What they mean for would-be franchisees. Linda Whitney reports
What franchise trends are developing in 2018 and how will they affect aspiring franchisees?
We asked regular franchise watchers what they see happening in the market and what it means if you’re considering investing in a franchise now.
“We’re seeing continual growth of domiciliary and social care franchises and gym franchises remain very popular,” Pip Wilkins, chief executive of the British Franchise Association, says.
Mashud Choudhury, franchising consultant at The Franchise Company, says: “We have seen a huge increase in interest in children’s services franchises, such as swimming lessons, football coaching or after school activities. These are mostly low cost franchises and popular with mumpreneurs.”
This makes sense. A recent report by Kingston University and the Association of Independent Professionals and the Self-Employed found that mothers now account for one in seven of the UK’s self employed.
The number has doubled since 2008 to reach 594,000, so we can expect demand for children’s services franchises to continue to grow.
Am I the only franchise watcher who’s seeing a tendency towards franchise marketing concentrating on how much money franchisees can make? In some cases marketing focuses solely on the potential returns, without mentioning what product or service the franchisees provide.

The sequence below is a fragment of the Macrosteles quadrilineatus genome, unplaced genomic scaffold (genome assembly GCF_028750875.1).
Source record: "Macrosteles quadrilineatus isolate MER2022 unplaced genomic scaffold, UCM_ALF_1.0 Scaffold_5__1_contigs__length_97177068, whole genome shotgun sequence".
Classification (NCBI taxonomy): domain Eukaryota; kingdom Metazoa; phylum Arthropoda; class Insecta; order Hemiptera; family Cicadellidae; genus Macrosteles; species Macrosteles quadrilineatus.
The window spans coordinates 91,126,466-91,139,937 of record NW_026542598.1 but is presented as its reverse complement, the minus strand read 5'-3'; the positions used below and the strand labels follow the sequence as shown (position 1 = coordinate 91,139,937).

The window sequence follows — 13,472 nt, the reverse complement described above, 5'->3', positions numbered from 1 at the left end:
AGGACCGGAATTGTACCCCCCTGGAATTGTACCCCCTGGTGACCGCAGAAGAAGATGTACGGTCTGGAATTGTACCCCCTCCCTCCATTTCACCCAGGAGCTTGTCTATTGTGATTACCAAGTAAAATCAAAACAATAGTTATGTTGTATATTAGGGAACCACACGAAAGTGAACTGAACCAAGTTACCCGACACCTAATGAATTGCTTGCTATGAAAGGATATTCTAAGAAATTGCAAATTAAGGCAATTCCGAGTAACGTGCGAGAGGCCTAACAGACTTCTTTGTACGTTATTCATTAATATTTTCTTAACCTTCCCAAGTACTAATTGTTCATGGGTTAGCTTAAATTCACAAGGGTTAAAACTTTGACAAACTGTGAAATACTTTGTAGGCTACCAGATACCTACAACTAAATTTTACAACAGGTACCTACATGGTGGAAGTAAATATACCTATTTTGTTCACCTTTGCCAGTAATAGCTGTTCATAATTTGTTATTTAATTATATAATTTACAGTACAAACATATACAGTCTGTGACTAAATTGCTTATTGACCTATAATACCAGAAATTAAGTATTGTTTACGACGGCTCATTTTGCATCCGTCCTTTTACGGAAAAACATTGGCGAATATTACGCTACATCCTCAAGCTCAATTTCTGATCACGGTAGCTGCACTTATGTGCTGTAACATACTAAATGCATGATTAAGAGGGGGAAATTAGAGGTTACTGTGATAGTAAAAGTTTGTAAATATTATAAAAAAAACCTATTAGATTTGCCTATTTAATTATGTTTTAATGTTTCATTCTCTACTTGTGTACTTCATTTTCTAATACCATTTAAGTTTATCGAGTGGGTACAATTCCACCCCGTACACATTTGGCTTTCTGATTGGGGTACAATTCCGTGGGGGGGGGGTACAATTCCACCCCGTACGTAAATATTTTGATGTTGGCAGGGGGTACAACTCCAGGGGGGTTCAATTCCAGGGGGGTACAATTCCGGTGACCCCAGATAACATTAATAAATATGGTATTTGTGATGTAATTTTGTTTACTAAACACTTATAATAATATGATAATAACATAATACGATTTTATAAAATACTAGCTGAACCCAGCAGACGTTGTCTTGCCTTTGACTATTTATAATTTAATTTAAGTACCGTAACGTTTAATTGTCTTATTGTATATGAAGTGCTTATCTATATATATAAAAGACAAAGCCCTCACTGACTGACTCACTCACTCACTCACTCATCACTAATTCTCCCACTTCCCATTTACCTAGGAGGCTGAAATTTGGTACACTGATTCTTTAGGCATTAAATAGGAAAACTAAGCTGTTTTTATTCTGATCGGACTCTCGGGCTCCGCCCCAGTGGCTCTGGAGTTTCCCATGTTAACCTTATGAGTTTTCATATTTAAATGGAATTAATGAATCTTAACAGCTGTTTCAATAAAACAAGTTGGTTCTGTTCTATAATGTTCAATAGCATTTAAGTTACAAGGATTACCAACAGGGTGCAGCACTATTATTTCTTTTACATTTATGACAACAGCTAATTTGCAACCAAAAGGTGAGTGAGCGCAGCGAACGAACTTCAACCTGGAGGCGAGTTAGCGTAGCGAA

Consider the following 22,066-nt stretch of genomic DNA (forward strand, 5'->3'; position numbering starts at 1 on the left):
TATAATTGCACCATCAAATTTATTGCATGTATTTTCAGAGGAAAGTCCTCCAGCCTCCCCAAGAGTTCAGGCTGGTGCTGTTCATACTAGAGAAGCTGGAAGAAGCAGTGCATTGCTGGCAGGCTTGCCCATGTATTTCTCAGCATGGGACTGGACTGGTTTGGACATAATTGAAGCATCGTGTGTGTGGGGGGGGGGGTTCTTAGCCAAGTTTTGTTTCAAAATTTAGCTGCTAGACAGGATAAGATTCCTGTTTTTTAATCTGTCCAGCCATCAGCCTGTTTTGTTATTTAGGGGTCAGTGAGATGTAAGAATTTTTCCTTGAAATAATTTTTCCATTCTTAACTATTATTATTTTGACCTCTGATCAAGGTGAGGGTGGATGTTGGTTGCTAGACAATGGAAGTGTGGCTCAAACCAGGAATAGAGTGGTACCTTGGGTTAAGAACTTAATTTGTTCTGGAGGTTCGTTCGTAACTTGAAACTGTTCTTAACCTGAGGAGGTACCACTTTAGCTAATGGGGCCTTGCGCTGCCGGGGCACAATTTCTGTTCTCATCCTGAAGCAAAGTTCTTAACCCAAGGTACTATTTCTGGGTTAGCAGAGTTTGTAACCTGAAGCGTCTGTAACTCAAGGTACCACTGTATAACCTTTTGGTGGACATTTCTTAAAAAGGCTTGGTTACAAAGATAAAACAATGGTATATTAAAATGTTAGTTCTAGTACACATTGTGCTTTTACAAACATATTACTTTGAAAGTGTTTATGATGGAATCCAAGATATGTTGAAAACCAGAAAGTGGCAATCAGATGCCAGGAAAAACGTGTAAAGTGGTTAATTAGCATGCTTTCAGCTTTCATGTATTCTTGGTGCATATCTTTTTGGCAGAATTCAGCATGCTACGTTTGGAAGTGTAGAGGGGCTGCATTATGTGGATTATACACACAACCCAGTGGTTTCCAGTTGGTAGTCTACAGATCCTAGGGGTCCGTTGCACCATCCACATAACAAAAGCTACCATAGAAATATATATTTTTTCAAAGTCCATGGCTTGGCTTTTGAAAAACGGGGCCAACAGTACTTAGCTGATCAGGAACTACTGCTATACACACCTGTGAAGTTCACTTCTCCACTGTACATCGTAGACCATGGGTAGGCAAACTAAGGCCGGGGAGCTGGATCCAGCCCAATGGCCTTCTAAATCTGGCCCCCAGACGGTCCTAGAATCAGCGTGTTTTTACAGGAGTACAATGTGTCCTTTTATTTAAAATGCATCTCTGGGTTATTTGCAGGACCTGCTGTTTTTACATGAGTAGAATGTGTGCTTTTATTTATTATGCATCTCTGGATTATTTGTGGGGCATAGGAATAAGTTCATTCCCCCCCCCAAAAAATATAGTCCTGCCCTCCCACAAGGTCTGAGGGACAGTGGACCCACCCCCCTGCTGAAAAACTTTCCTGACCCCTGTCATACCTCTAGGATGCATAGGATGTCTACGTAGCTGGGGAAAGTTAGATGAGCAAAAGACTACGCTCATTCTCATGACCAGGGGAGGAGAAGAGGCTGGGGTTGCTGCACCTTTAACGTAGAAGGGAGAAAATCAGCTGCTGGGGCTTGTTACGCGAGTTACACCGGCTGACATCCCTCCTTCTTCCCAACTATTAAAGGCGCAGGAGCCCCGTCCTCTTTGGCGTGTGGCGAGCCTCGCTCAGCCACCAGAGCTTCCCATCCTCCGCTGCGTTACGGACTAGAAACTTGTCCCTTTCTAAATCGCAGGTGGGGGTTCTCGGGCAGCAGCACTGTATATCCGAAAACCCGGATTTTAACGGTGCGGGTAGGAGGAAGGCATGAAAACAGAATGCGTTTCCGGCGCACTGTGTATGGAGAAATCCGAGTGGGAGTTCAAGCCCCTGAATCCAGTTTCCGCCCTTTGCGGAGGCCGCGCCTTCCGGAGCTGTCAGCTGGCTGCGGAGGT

Mashud says: “I have seen this too. They are usually low cost sales franchises.”
Why is this happening? Carl Reader, director of d&t chartered accountants and a bfa board member, says: “There is a risk that direct selling and multilevel marketing companies can promote themselves as ‘franchises’ to give themselves an air of credibility.
“This is a challenge to genuine business format franchising, but the public does not know the difference. In the UK we have the bfa code of practice, but bfa membership is not mandatory. I’m not sure how this can be prevented without legislation.”
In the meantime, potential franchisees can only research franchise offerings in depth before investing.
Franchisors and franchise advisers have been complaining on internet forums about the proliferation of franchise exhibitions and the fact some of them coincide with each other. What’s a potential franchisee to do? You can’t be in two places at once.
Ken Rostron, consultant at The Franchise Company, agrees, saying: “There are too many, which is prompting more interest in social media as a recruitment method.”
Aspiring franchisees can only research exhibitions carefully before attending to ensure exhibitors include the kind of franchise brands they’re looking for.
Franchise watchers are seeing more franchisees with multiple units of the same brand, but also with units from different brands.
“Sophisticated franchisees are realising that the drive, ability and skills that make them successful franchisees with one outlet or brand can easily be applied to more,” Carl say. “Franchising, with its operations manuals, makes this easier.”